Social License in the Forest Industry: Q&A with Derek Nighbor


Social license is a term that we are hearing more and more in the forestry sector. The term is a bit abstract and there can be many different reactions from members of the industry – ranging from deep concern to intentional dismissal.

CFI sat down with Forest Products Association of Canada (FPAC) President and CEO, Derek Nighbor, to discuss what it means nationally to have or not have a permit social, why it matters and what we as an industry should be doing about it.

CFI: What does it mean for an industry to have a social licence?

Neighbour : I think, for me, it comes down to understanding, accepting, and coming to terms with what is happening in our forests for the people who live there and around them. Starting with the BC context, I visit different parts of the country and I actually don’t see the same level of cynicism and tension that I see in BC and I think that’s interesting to point out.

We are seeing record investment in the industry in Saskatchewan, we are seeing significant investment in opportunities in Alberta, and recently Ontario launched the biomass strategy and made a significant investment in a new OSB mill in Wow.

I don’t want to overlook the importance of the ongoing conversation, the difficult conversations and the debates, but I also think it’s important to distinguish that some of the challenges we face in British Columbia are very different from what see us back east in the rest of the country.

CFI: How would you characterize the public’s perception of the forest industry? Conversely, what do you think is the public’s perception of the industry?

Neighbour : We are surrounded by a lot of bad stories and debate and discussion in our industry is the lifeblood of what our business is. I tell my friends who live in more urban centers that this is no different from residential rezoning. There will be a lot of different opinions about what’s going on with this new building – how tall will it be, how many parking spaces, what will it do to sightlines? It comes down to community values, perspectives, and ideas about what will work and what won’t.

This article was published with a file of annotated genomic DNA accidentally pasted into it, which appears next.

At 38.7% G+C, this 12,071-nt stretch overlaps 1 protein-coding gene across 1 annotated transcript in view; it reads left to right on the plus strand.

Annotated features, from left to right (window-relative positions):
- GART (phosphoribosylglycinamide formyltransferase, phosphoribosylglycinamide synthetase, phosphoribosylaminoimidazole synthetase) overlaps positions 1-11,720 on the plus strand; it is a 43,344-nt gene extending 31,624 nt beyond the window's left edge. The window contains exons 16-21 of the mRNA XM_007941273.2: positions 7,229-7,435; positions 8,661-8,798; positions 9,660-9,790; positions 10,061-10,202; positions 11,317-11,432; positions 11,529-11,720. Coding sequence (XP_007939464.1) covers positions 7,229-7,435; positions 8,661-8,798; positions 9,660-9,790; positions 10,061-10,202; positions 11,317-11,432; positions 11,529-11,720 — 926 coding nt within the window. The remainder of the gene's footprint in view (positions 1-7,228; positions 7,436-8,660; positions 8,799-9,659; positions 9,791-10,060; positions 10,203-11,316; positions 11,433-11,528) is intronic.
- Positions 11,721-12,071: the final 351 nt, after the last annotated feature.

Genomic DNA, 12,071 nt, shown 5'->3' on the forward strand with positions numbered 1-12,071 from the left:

We just had a poll that was released by our partners at Abacus Data. This clearly shows that Canadians are with the forestry sector. If you look at the group that perceives the sector as very positive to positive, the numbers show that 46% of Canadians fall into that category. The negative and the very negative is at 16%. Another big block is 39 percent who still don’t have an opinion. For us as an industry, we’re not going to ignore people who have negative opinions – I think those conversations remain important – but there will be an element of this group that will be unwavering. We deal daily with some of these groups who have no interest in finding balanced and thoughtful solutions for economic, social and environmental outcomes. They just don’t want forestry, period.

But we have a significant number of Canadians who are mobile and who are open and who want to know more and I think that’s the big opportunity for our sector.

CFI: Let’s talk about this survey. What are the other big lessons from this data and what conclusions can we draw?

Neighbour : If we look at the poll we did two years ago, we saw that this group of undecided people who are at 39% today were at 58% two years ago – so there has been a significant movement there and more of them broke us than not. . The numbers are pretty consistent from region to region, part of the country to another, with a significant movement in favor of the sector, but still a significant gap between lovers and haters, if you will.

We also draw on the basis of voting intentions – Liberals, New Democrats and Conservatives – the positive to negative for Liberal and Conservative voters was almost the same. Urban Liberal government voters who are less likely to live in rural and northern areas had very similar feelings about forestry as their Conservative counterparts.

It feels like as we become more urbanized and more and more new Canadians come to Canada, they may not have much of an opinion of us or they may be inclined not to love because they don’t know enough about us, but we found people who immigrated to Canada had a slightly more positive view of the industry than Canadians who were born here. We didn’t dig deep to see why, but that was another pretty interesting bit.